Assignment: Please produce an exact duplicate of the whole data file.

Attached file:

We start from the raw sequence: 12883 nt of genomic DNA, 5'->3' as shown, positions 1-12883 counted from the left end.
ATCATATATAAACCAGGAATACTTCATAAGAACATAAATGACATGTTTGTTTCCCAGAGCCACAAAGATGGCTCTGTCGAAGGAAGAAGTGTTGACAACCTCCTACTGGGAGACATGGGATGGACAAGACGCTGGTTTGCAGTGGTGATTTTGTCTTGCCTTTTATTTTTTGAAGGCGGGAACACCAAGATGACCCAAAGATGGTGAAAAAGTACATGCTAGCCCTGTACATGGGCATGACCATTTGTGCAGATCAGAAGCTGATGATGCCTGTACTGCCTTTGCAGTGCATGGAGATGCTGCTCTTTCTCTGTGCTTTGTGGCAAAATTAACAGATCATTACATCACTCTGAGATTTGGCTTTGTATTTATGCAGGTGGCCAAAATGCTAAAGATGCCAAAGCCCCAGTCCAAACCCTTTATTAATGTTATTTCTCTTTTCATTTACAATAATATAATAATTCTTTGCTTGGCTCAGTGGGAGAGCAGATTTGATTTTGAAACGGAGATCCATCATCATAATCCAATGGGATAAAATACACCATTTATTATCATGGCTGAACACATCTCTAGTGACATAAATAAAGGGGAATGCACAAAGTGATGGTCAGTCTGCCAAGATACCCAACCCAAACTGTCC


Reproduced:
We start from the raw sequence: 12883 nt of genomic DNA, 5'->3' as shown, positions 1-12883 counted from the left end.
ATCATATATAAACCAGGAATACTTCATAAGAACATAAATGACATGTTTGTTTCCCAGAGCCACAAAGATGGCTCTGTCGAAGGAAGAAGTGTTGACAACCTCCTACTGGGAGACATGGGATGGACAAGACGCTGGTTTGCAGTGGTGATTTTGTCTTGCCTTTTATTTTTTGAAGGCGGGAACACCAAGATGACCCAAAGATGGTGAAAAAGTACATGCTAGCCCTGTACATGGGCATGACCATTTGTGCAGATCAGAAGCTGATGATGCCTGTACTGCCTTTGCAGTGCATGGAGATGCTGCTCTTTCTCTGTGCTTTGTGGCAAAATTAACAGATCATTACATCACTCTGAGATTTGGCTTTGTATTTATGCAGGTGGCCAAAATGCTAAAGATGCCAAAGCCCCAGTCCAAACCCTTTATTAATGTTATTTCTCTTTTCATTTACAATAATATAATAATTCTTTGCTTGGCTCAGTGGGAGAGCAGATTTGATTTTGAAACGGAGATCCATCATCATAATCCAATGGGATAAAATACACCATTTATTATCATGGCTGAACACATCTCTAGTGACATAAATAAAGGGGAATGCACAAAGTGATGGTCAGTCTGCCAAGATACCCAACCCAAACTGTCC